This week, students with disabilities are getting the chance to learn about the skills they need to get a job and live an independent life through an Idaho State University program.
Academy NexT (New and exciting Transitions), is now in its fourth year. Started by assistant professor Jenn Gallup, the program brings students with disabilities on to campus in order to help improve their experience post-high school.
“I wanted to help them learn how to be more independent, build their communication skills and develop some career and college readiness,” Gallup explained.
The five-day program is offered to students between the ages of 14-21 and aims to help them move forward in life.
Gallup said she believes programs like this are “paramount” to making that next step.
“These programs really help students build confidence, develop self-efficacy and feel like they are part of a community and can be part of a community,” she said.
The program, which serves students of all ability levels, allows the students to make their own decisions to help them see what they are capable of.
Melody Weaver, another assistant professor at ISU, was involved in getting the students into the College of Nursing’s sim lab. It’s something that means a lot to her, since her son, Sawyer, is on the autism spectrum.
“Any chance I can have to give back is really meaningful to me and hopefully I touch a few lives,” Weaver said.
Like Gallup, Weaver said this program is very important because it highlights the potential that these students have.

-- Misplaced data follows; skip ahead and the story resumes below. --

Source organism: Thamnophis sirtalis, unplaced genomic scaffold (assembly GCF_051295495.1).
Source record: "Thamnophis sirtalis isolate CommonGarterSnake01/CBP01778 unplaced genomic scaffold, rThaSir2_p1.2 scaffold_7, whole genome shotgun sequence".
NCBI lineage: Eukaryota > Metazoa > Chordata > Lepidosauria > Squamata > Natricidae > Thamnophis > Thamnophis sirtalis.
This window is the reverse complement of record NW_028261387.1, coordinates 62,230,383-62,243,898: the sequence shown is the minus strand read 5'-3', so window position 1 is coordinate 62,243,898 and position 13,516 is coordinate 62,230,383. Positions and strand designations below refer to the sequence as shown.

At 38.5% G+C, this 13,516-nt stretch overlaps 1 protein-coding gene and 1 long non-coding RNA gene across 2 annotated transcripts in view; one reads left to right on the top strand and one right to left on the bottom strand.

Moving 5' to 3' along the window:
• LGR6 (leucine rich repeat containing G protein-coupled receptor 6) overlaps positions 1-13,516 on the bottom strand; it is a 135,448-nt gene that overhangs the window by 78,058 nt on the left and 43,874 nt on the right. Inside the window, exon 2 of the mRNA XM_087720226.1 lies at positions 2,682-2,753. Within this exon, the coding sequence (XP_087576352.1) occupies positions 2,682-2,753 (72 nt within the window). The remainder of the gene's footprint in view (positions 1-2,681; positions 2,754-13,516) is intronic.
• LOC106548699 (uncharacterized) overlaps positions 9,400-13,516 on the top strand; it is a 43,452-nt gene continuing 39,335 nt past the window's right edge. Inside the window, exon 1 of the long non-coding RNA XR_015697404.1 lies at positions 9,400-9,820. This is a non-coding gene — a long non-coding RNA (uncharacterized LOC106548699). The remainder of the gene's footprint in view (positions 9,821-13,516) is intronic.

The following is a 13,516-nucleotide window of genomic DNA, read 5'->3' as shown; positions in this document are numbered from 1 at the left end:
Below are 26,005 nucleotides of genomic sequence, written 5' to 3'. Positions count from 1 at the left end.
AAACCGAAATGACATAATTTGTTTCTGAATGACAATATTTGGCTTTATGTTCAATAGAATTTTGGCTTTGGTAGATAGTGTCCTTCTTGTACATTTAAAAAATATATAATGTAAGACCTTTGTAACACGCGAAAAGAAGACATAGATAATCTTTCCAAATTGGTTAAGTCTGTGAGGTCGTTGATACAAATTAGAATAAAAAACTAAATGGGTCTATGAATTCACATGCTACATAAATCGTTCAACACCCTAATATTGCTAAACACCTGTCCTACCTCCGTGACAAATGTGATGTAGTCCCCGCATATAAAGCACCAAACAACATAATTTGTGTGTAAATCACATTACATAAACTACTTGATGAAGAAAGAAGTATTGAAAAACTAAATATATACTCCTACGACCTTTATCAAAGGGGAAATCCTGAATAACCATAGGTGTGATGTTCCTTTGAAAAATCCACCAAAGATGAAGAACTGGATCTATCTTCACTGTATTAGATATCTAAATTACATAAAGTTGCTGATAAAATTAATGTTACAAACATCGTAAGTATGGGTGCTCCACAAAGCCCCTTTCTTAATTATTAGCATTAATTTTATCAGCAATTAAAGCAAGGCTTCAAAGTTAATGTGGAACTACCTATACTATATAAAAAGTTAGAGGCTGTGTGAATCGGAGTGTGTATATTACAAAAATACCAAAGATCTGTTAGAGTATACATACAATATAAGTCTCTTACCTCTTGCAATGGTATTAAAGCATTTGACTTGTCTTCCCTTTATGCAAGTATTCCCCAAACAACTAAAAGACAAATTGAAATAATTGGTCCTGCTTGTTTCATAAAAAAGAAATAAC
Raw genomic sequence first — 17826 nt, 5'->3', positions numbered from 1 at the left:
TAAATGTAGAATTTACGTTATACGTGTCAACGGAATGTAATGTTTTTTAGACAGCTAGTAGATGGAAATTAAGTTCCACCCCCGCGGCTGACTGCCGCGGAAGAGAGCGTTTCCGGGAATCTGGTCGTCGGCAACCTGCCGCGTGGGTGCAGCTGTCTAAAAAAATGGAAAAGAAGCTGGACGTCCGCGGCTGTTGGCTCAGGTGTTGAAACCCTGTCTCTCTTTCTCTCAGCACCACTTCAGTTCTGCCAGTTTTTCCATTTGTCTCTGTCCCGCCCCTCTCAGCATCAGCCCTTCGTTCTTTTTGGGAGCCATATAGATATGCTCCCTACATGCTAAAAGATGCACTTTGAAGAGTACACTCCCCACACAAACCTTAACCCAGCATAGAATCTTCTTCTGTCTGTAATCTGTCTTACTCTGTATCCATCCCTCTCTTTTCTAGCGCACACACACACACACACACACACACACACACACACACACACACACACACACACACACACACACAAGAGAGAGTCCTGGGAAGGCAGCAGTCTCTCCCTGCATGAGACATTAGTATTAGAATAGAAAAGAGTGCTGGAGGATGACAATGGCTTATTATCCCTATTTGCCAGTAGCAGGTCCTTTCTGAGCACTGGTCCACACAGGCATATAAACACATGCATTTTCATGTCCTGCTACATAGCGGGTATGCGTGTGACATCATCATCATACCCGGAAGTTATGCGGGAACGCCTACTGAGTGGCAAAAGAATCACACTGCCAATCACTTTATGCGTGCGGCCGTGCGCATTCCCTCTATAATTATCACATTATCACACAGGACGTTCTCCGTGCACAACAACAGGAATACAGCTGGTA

“Quite often, I’ve found in my experience that people tend to hold them back,” she said. “You just need to open the door. And these kids are unique and smart and inquisitive and have so much potential.”
On Tuesday, the students had a chance to learn at four different medical stages, doing everything from reviving a patient to testing reflexes.
Izaiah, one of the students, said his favorite part of the day was learning.
He said he had prior knowledge of a lot of things they went through, but it was good to be brought back up to speed.
“I sort of knew it, but it’s been about four or five years since I did that in health class. So, I regained it.”
Another student, Anya, said she enjoyed being pushed past her comfort zone to try new things.
“My favorite thing was getting to do some of the cool things, even though they kind of made me uncomfortable and a little grossed out,” she said with a smile.
48 students have gone through the program over the past several years, 25 percent of which are currently employed in some capacity.
Since the program serves those with the most significant disabilities and those with high functioning autism, like the ones in the program Tuesday, the game plan has to be fluid to differences in the students’ abilities.
“It is critical that students should attend one of these programs,” Gallup said. “I live to do this camp. I come to work every day knowing that in the summer I get the opportunity to work with these young adults.”
“We often hear ‘I didn’t know that kids with disabilities could do something like that. I didn’t know that students with disabilities were capable of working in a hospital,'” Gallup said.
“It’s really about opening doors for these kids and saying ‘come on through,'” Weaver said. “Treat these kids like they’re regular people.”
The program is serving 24 students this year with the hope of growth moving forward.
Students must be part of Vocational Rehabilitation services to participate since that is the group’s funding agency.